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September 1946


Author Affiliations

(MC), U.S.N.R.

From the Departments of Dermatology and Biochemistry, Columbia University College of Physicians and Surgeons, and from the Skin and Cancer Unit, New York Post-Graduate Medical School and Hospital, Columbia University.

Arch Derm Syphilol. 1946;54(3):281-291. doi:10.1001/archderm.1946.01510380028004

INTEREST in the physiologic and pathologic significance of the porphyrins has increased considerably during the last two decades, mainly as a result of the thorough chemical investigations of Hans Fischer1 and his collaborators. Whereas the rare metabolic anomalies characterized by enormously raised excretion of porphyrins which were studied in the pioneer work of Garrod2 and Günther3 were originally medical curiosities, the more precise methods developed during the last fifteen years have shown that the porphyrins play a vital part in both normal and pathologic pigment metabolism.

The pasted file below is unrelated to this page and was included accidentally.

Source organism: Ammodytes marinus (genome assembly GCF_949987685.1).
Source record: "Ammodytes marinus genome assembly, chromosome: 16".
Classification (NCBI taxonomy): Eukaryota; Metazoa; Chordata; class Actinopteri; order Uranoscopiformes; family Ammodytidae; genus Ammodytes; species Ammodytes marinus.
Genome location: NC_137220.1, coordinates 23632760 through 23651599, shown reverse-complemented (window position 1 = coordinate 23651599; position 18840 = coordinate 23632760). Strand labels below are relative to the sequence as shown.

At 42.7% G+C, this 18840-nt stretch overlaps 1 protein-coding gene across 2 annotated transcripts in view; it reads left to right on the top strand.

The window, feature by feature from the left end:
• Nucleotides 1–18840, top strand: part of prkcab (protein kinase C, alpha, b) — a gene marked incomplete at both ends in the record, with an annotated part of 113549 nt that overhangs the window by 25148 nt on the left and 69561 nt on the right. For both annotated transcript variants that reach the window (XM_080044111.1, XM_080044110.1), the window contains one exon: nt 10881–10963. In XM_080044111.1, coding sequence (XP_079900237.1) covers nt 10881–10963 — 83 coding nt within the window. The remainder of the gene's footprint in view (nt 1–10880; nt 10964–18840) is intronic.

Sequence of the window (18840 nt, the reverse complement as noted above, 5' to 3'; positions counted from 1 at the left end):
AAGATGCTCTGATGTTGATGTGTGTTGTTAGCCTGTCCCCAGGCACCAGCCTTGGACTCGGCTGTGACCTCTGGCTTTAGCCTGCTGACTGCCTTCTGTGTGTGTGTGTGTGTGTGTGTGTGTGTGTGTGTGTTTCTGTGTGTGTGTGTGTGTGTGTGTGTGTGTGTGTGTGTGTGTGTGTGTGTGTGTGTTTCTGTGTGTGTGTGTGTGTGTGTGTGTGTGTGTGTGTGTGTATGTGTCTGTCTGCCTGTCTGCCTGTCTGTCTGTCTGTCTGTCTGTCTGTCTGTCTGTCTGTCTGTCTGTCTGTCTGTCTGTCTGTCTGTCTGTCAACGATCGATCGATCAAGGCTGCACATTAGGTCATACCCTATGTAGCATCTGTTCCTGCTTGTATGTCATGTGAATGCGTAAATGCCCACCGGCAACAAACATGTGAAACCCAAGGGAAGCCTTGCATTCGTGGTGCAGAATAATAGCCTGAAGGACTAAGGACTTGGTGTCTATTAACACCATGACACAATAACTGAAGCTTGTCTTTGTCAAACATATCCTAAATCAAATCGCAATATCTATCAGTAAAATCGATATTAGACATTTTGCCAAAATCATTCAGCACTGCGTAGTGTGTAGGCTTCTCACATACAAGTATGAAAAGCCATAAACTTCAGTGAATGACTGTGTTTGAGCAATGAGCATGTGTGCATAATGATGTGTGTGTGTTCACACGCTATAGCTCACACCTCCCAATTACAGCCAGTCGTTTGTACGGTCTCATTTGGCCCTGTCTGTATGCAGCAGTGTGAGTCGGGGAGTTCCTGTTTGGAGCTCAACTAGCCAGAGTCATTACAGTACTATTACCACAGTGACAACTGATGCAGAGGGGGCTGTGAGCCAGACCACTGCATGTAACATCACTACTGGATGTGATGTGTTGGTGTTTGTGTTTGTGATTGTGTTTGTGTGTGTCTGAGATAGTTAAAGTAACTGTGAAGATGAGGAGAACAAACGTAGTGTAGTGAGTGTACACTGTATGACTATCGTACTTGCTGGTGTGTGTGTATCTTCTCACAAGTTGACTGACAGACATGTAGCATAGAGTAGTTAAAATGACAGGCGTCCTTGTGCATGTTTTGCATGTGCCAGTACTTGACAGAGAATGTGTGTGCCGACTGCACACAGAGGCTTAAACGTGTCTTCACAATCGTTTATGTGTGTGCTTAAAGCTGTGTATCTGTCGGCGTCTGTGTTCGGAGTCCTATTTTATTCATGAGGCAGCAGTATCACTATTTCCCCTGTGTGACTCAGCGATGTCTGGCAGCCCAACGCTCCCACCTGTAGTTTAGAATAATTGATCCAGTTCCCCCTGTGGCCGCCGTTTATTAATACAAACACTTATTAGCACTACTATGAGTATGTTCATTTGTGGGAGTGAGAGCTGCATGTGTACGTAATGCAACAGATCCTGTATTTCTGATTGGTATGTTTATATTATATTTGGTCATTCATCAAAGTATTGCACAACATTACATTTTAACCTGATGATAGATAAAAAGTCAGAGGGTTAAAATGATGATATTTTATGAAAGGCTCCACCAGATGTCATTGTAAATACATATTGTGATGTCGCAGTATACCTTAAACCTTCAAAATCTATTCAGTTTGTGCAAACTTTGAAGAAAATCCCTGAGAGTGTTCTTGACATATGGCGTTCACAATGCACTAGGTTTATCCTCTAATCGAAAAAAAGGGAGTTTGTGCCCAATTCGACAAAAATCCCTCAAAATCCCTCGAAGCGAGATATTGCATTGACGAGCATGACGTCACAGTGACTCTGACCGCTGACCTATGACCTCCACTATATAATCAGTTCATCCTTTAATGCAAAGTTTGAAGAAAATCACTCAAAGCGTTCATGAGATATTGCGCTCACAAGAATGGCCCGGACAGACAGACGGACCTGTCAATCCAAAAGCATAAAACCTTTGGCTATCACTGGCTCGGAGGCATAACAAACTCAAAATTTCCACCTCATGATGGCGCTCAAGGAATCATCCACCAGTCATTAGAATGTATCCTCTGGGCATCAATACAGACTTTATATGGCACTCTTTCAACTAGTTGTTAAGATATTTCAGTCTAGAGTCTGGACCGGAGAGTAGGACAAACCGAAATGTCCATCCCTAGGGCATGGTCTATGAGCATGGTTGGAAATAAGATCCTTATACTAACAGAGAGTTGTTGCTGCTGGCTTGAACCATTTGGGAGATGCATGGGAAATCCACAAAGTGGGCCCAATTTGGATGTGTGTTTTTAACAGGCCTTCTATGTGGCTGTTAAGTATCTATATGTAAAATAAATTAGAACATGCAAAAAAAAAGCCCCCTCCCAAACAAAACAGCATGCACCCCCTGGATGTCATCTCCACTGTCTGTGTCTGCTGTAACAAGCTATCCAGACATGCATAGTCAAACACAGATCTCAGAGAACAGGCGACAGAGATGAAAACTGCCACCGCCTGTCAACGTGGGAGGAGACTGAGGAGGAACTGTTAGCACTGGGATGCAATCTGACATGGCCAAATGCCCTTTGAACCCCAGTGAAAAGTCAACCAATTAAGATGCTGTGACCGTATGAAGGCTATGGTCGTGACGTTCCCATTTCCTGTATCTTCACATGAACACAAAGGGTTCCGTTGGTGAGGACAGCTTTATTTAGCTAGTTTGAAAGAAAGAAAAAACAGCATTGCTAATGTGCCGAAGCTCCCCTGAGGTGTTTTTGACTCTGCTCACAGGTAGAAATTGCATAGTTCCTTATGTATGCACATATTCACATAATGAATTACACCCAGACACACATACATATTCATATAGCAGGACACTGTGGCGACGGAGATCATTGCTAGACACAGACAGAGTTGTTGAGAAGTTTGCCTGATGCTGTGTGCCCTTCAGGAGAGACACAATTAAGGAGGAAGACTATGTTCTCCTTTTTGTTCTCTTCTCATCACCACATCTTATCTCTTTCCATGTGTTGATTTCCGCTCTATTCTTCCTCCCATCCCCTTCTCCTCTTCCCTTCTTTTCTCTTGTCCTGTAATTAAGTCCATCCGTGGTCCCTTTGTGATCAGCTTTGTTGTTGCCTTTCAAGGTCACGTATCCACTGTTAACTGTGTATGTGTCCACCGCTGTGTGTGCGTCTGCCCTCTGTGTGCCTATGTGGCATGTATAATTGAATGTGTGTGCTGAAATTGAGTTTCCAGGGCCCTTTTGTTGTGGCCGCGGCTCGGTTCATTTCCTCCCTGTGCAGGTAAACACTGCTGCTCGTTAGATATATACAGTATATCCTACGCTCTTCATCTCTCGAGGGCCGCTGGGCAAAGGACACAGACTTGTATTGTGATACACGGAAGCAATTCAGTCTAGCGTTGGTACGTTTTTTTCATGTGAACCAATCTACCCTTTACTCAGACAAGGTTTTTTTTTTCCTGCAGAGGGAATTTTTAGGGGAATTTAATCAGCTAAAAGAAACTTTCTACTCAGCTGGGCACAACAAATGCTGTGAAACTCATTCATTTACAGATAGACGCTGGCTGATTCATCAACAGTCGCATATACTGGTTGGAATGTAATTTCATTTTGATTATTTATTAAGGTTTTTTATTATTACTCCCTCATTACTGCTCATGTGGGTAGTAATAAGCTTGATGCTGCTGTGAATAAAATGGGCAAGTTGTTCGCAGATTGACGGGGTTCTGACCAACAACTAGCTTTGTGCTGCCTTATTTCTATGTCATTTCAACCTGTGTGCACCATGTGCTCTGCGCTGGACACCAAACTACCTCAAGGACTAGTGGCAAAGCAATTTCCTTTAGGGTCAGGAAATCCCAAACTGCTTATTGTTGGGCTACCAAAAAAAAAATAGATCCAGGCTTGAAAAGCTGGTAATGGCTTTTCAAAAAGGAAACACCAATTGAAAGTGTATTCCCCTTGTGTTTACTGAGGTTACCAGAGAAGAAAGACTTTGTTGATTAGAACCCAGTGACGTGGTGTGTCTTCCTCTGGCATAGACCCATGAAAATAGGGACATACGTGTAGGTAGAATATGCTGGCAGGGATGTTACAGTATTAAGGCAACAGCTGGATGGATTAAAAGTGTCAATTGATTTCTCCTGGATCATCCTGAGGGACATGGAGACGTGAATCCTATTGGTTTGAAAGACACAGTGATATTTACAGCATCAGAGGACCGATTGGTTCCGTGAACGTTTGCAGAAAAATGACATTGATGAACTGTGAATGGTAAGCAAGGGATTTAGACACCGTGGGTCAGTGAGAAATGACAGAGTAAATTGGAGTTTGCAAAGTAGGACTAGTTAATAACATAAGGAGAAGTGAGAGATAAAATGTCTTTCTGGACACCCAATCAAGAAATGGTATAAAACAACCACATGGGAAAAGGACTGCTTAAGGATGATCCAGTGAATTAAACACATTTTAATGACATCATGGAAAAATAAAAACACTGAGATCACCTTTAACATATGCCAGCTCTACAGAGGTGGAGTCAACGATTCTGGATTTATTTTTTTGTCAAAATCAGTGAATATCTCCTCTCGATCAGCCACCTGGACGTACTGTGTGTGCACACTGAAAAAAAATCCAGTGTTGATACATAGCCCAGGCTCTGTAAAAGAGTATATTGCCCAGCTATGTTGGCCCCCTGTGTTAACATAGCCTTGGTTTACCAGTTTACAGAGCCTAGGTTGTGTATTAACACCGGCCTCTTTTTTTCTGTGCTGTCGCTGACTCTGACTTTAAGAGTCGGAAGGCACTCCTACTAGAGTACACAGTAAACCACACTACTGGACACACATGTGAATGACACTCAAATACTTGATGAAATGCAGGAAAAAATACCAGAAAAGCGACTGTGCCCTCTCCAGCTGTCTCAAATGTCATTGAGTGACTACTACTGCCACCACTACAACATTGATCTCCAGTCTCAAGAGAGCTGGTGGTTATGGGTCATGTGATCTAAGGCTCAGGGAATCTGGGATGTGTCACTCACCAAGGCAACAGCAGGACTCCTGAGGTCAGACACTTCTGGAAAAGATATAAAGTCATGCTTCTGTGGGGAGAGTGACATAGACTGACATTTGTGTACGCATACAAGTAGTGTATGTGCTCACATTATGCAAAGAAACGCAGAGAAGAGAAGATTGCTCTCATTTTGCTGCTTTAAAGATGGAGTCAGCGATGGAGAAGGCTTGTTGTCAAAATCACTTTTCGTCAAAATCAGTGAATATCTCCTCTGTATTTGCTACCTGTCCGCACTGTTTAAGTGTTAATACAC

Anderson4 was the first to suggest the association of porphyrins with abnormal sensitivity to light. In 1898 he described two brothers suffering from recurrent bullous lesions of the uncovered parts of the body, which he diagnosed as hydroa estivale. The urine of both took on a burgundy red color at times, and chemical examination revealed the presence of a

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